Slover Library will be hosting a live chat with space station astronaut

An astronaut during a space walk outside the International Space Station. (Southside Daily/Courtesy of Pixabay)
An astronaut during a space walk outside the International Space Station. (Southside Daily/Courtesy of Pixabay)

NORFOLK — Slover Library will be the site for a live downlink event from the International Space Station on Aug. 9 where students can communicate with astronauts in real time.

As a part of the ISS’s Exedition 60, the connection will be made for a 20-minute time period between noon – 2 p.m. — when astronauts can communicate live with Earth by sending data through a set of satellites to antennas on the ground

Approximately 200 young space enthusiasts will convene in Slover Library’s sixth floor Community Engagement Room to ask NASA astronaut Christina Koch questions about what it is like to live in space.

Koch will be setting the record for the longest consecutive days a woman has been in space during this expedition, with a mission scheduled to last 328 days.

Students will also participate in many space-related, hands-on STEM activities.

The local kids at Slover Library and other Norfolk Public Libraries will be joined by children from libraries all over the country, thanks to this NASA education program and its connection to Space Science Institute’s STAR Library Network (STAR NET) and its NASA@ My Library program, officials said in a news release.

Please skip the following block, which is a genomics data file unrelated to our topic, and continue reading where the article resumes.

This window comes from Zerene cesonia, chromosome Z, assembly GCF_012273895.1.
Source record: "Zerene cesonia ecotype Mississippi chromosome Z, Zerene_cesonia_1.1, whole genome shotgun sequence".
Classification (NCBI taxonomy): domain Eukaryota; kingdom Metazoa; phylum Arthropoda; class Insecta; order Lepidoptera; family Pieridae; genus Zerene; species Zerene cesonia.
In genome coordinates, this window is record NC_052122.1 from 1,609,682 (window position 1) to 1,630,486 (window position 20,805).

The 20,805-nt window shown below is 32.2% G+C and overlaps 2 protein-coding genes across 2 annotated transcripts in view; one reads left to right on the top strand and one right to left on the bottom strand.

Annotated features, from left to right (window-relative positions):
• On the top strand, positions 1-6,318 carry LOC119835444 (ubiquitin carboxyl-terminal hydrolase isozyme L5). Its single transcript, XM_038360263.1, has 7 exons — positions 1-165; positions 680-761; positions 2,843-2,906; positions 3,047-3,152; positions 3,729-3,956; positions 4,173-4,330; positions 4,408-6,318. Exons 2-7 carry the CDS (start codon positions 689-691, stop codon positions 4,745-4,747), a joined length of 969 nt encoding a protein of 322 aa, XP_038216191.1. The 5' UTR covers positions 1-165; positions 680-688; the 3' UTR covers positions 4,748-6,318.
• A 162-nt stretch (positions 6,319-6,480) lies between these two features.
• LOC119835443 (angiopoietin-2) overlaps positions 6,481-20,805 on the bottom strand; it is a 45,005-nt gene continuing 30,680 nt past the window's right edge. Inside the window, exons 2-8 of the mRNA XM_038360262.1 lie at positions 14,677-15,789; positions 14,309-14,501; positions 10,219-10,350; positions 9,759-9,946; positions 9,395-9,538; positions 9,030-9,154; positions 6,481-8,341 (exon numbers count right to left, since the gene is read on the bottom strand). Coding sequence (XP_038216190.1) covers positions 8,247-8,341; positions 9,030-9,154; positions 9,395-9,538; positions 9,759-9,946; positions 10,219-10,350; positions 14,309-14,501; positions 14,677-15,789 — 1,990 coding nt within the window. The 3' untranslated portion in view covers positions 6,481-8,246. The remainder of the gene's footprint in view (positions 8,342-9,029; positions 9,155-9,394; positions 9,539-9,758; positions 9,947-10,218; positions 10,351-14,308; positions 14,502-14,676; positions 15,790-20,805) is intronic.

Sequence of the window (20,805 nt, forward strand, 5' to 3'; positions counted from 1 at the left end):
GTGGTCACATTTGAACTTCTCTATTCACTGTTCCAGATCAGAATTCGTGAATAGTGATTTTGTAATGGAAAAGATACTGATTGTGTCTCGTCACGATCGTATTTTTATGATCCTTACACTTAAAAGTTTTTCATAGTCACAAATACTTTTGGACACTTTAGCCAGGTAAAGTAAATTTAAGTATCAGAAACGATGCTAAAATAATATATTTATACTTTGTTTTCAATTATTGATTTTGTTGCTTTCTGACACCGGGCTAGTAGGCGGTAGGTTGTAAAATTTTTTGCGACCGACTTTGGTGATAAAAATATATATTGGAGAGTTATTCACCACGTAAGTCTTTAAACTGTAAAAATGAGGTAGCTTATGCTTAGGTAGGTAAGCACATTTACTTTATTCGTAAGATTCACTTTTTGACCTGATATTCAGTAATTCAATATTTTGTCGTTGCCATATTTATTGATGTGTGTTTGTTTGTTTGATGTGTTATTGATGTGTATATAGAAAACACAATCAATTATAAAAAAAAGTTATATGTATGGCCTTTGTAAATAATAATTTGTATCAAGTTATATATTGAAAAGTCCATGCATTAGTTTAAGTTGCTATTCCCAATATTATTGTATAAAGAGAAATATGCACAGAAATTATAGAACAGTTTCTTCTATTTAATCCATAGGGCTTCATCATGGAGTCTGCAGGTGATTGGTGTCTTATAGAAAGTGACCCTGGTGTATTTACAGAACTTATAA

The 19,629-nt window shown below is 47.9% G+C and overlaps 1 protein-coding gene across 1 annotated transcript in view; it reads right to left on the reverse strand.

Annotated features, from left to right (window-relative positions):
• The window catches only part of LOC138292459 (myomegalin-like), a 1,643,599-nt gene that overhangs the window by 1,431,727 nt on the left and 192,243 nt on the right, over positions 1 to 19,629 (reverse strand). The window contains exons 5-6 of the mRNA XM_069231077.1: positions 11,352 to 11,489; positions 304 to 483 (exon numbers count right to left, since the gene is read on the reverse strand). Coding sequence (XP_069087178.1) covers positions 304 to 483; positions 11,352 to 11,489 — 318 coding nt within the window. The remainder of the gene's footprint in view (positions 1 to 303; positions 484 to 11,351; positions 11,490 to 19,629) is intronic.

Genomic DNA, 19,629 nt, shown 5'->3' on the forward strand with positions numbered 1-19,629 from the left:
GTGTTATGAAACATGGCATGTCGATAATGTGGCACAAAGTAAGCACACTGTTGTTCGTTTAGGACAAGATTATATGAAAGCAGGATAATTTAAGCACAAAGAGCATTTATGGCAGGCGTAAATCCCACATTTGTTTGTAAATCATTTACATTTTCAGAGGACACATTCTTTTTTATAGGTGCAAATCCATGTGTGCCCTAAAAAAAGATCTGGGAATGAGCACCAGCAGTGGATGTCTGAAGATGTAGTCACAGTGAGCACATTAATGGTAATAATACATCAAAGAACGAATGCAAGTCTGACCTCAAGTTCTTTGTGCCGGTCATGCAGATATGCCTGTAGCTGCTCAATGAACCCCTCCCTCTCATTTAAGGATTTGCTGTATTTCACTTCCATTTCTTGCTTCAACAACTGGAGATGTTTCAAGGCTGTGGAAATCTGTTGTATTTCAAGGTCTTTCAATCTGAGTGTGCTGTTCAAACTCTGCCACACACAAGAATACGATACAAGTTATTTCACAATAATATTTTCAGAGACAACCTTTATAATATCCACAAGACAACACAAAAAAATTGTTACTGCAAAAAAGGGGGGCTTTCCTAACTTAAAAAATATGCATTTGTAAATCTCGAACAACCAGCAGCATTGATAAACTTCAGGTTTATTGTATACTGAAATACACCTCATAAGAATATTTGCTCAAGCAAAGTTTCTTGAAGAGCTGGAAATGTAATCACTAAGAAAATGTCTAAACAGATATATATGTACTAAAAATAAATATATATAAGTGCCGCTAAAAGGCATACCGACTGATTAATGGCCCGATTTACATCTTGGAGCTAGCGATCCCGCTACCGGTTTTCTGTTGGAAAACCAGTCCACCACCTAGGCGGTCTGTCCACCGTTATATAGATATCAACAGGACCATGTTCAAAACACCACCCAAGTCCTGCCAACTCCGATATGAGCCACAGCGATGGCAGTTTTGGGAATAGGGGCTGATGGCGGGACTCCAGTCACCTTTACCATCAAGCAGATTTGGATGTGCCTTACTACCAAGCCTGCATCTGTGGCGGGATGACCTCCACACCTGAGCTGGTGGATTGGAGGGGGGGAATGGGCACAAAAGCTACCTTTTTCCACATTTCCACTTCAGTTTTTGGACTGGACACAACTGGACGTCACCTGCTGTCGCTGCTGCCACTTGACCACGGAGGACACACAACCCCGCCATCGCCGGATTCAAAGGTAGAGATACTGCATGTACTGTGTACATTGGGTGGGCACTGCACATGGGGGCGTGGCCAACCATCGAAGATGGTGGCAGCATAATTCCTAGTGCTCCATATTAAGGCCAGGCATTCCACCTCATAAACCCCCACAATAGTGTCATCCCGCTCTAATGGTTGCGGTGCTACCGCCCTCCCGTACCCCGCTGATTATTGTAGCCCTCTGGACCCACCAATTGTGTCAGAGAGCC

Those programs are managed by SSI’s National Center for Interactive Learning.

Spanning Expedition 59 and Expedition 60, the ISS crew members will spend more than six months conducting about 250 science investigations in fields such as biology, Earth science, human research, physical sciences, and technology development.

Seventy-five of the investigations are new and have never been performed in space.

Some of the investigations are sponsored by the U.S. National Laboratory on the space station, which Congress designated in 2005 to maximize its use for improving quality of life on Earth.

Highlights of upcoming investigations the crew will support include devices that mimic the structure and function of human organsfree-flying robots, and an instrument to measure Earth’s distribution of carbon dioxide.

To learn more about Expedition 60 and its crew, click here.

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